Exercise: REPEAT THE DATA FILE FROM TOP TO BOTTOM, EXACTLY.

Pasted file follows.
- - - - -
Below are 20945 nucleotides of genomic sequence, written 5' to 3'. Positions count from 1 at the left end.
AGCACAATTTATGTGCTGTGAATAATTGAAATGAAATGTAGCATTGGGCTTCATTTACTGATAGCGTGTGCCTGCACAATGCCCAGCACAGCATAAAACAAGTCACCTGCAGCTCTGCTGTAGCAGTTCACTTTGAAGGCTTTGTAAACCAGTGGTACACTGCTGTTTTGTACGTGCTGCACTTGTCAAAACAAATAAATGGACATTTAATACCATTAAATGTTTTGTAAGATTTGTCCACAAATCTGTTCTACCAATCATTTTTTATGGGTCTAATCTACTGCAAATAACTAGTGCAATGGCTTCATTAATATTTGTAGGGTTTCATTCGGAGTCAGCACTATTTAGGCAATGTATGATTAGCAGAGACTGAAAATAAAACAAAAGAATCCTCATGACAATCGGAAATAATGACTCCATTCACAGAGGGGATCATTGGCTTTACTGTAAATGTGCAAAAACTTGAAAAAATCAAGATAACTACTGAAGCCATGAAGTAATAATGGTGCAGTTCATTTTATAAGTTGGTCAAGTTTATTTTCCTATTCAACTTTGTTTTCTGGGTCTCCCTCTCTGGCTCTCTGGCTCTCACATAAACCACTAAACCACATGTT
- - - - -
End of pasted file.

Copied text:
Below are 20945 nucleotides of genomic sequence, written 5' to 3'. Positions count from 1 at the left end.
AGCACAATTTATGTGCTGTGAATAATTGAAATGAAATGTAGCATTGGGCTTCATTTACTGATAGCGTGTGCCTGCACAATGCCCAGCACAGCATAAAACAAGTCACCTGCAGCTCTGCTGTAGCAGTTCACTTTGAAGGCTTTGTAAACCAGTGGTACACTGCTGTTTTGTACGTGCTGCACTTGTCAAAACAAATAAATGGACATTTAATACCATTAAATGTTTTGTAAGATTTGTCCACAAATCTGTTCTACCAATCATTTTTTATGGGTCTAATCTACTGCAAATAACTAGTGCAATGGCTTCATTAATATTTGTAGGGTTTCATTCGGAGTCAGCACTATTTAGGCAATGTATGATTAGCAGAGACTGAAAATAAAACAAAAGAATCCTCATGACAATCGGAAATAATGACTCCATTCACAGAGGGGATCATTGGCTTTACTGTAAATGTGCAAAAACTTGAAAAAATCAAGATAACTACTGAAGCCATGAAGTAATAATGGTGCAGTTCATTTTATAAGTTGGTCAAGTTTATTTTCCTATTCAACTTTGTTTTCTGGGTCTCCCTCTCTGGCTCTCTGGCTCTCACATAAACCACTAAACCACATGTT